The National Forum's Schools to Watch Initiative identifies four key traits: academic excellence; an awareness of and sensitivity toward the unique developmental needs of early adolescents; a shared vision; and they capitalize on early adolescents' obsession with fairness by being a trustworthy and democratic community where every student feels a connection to at least one adult in the building.
...While all this emphasis on students' feelings and responsibility might feel like yet another education gimmick, a growing number of experts agree that prioritizing middle schoolers' sometimes volatile and often mysterious emotional needs is at the heart of how we can best educate our 11- to 14-year-olds. A literature review published this year by The University of Chicago Consortium on Chicago School Research finds that while middle schoolers are developmentally ready to do challenging work, they can't always do so unless schools also build up their sense of what they think is possible for themselves.
It's a tough sell, I imagine—deep down, America really is in love with our bootstrap ethos, and we dig our heels in against anything that seems too woo-woo. We don't want to make our kids soft, you know? I want my 6th grader to be a REAL MAN. But the thing is, kids are already soft. And there's no shortage of time to toughen up later, when real life comes knocking and starts breaking their hearts and killing their relatives and smothering them in credit card debt. Have you ever met anyone who wished their childhood had ended earlier than it did? "Oh, I wish I'd had less fun and started worrying about electric bills and herpes sooner." No. Nobody ever. Come on, think of the children.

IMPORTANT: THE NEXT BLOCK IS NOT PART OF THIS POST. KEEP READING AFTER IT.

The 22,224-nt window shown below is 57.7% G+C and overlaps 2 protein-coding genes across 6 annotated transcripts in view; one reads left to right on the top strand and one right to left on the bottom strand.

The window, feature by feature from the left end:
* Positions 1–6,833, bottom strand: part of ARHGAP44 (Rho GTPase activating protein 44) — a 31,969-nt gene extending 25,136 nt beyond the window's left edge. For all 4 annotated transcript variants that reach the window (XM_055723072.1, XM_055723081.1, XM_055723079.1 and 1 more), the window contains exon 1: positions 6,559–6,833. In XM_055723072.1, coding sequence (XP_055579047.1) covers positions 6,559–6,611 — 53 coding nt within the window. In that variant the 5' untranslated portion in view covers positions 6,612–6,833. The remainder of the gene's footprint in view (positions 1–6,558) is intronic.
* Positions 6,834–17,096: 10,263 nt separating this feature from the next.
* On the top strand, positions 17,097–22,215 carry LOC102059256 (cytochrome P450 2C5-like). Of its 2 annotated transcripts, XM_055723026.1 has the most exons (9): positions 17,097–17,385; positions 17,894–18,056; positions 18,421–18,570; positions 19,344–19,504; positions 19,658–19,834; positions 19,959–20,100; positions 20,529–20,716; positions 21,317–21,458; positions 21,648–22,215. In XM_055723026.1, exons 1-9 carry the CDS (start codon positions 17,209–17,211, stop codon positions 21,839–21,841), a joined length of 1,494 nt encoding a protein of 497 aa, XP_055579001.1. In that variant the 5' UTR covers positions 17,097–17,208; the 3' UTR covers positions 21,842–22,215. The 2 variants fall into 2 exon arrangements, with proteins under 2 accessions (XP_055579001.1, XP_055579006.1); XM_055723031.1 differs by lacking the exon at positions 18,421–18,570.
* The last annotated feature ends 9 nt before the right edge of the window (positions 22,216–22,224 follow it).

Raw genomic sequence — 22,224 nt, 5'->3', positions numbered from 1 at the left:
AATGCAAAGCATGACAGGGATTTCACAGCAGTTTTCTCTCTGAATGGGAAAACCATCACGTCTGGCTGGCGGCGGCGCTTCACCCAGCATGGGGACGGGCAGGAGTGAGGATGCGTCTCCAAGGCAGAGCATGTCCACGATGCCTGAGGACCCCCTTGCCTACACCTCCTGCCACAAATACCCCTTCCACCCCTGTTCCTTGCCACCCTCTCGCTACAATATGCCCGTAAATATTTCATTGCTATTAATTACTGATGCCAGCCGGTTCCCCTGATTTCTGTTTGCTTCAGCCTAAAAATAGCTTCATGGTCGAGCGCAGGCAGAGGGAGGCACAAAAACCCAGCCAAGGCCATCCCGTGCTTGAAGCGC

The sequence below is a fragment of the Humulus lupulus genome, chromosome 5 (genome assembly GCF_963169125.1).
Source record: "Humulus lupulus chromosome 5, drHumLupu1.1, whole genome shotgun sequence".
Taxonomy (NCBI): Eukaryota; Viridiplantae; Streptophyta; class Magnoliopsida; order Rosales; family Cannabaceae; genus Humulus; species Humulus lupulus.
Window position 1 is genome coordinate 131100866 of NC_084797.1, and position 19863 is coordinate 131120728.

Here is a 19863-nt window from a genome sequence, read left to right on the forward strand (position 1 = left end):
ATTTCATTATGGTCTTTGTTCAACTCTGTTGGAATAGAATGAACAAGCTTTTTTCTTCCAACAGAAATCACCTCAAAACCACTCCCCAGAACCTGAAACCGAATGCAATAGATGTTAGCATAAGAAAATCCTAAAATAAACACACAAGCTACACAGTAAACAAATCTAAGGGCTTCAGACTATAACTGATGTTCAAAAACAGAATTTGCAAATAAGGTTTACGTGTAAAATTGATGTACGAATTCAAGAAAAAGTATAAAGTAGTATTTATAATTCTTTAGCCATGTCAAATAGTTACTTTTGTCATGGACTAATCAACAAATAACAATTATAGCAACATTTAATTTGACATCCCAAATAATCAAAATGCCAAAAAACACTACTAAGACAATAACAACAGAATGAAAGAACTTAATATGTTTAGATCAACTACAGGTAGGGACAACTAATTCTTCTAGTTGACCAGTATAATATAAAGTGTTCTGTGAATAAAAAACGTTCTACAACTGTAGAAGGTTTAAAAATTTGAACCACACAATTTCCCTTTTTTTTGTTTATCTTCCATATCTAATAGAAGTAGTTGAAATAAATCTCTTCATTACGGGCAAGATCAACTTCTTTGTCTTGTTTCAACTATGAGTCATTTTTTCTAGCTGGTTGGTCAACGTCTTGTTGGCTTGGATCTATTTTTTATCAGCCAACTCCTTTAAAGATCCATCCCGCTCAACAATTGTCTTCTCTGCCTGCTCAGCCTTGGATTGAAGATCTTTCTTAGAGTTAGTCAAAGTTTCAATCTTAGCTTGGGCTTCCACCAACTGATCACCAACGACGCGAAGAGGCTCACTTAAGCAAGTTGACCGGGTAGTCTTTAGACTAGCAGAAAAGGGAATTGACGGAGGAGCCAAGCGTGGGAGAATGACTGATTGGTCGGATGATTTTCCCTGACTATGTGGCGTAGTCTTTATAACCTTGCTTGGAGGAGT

The Worst Years of Our Lives [Slate]